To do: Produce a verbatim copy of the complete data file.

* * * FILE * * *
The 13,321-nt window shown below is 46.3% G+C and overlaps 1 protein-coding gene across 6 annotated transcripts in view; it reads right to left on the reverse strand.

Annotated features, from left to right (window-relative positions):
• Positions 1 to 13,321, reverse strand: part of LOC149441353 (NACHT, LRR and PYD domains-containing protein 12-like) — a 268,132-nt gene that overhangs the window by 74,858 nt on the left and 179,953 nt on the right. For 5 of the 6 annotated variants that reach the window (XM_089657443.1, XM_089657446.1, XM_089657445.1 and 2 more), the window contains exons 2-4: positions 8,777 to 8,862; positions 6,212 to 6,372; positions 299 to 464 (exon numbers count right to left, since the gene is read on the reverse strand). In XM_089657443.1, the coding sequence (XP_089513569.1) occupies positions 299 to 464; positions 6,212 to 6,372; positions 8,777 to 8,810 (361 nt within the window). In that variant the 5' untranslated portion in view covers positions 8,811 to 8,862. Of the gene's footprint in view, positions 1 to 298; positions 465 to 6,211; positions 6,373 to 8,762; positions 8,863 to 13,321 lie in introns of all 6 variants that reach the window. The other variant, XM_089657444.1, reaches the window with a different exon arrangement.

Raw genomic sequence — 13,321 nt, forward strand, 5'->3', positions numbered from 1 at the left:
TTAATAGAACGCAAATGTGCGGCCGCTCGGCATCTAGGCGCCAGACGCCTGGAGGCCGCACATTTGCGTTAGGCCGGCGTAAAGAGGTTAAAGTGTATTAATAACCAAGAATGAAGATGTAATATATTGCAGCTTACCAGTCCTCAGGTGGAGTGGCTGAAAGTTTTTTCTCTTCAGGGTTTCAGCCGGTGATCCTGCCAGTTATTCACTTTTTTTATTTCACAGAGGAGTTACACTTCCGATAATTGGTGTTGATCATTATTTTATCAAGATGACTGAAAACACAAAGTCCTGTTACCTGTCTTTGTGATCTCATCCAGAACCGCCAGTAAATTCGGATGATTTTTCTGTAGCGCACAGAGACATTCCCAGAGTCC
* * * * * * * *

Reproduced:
The 13,321-nt window shown below is 46.3% G+C and overlaps 1 protein-coding gene across 6 annotated transcripts in view; it reads right to left on the reverse strand.

Annotated features, from left to right (window-relative positions):
• Positions 1 to 13,321, reverse strand: part of LOC149441353 (NACHT, LRR and PYD domains-containing protein 12-like) — a 268,132-nt gene that overhangs the window by 74,858 nt on the left and 179,953 nt on the right. For 5 of the 6 annotated variants that reach the window (XM_089657443.1, XM_089657446.1, XM_089657445.1 and 2 more), the window contains exons 2-4: positions 8,777 to 8,862; positions 6,212 to 6,372; positions 299 to 464 (exon numbers count right to left, since the gene is read on the reverse strand). In XM_089657443.1, the coding sequence (XP_089513569.1) occupies positions 299 to 464; positions 6,212 to 6,372; positions 8,777 to 8,810 (361 nt within the window). In that variant the 5' untranslated portion in view covers positions 8,811 to 8,862. Of the gene's footprint in view, positions 1 to 298; positions 465 to 6,211; positions 6,373 to 8,762; positions 8,863 to 13,321 lie in introns of all 6 variants that reach the window. The other variant, XM_089657444.1, reaches the window with a different exon arrangement.

Raw genomic sequence — 13,321 nt, forward strand, 5'->3', positions numbered from 1 at the left:
TTAATAGAACGCAAATGTGCGGCCGCTCGGCATCTAGGCGCCAGACGCCTGGAGGCCGCACATTTGCGTTAGGCCGGCGTAAAGAGGTTAAAGTGTATTAATAACCAAGAATGAAGATGTAATATATTGCAGCTTACCAGTCCTCAGGTGGAGTGGCTGAAAGTTTTTTCTCTTCAGGGTTTCAGCCGGTGATCCTGCCAGTTATTCACTTTTTTTATTTCACAGAGGAGTTACACTTCCGATAATTGGTGTTGATCATTATTTTATCAAGATGACTGAAAACACAAAGTCCTGTTACCTGTCTTTGTGATCTCATCCAGAACCGCCAGTAAATTCGGATGATTTTTCTGTAGCGCACAGAGACATTCCCAGAGTCC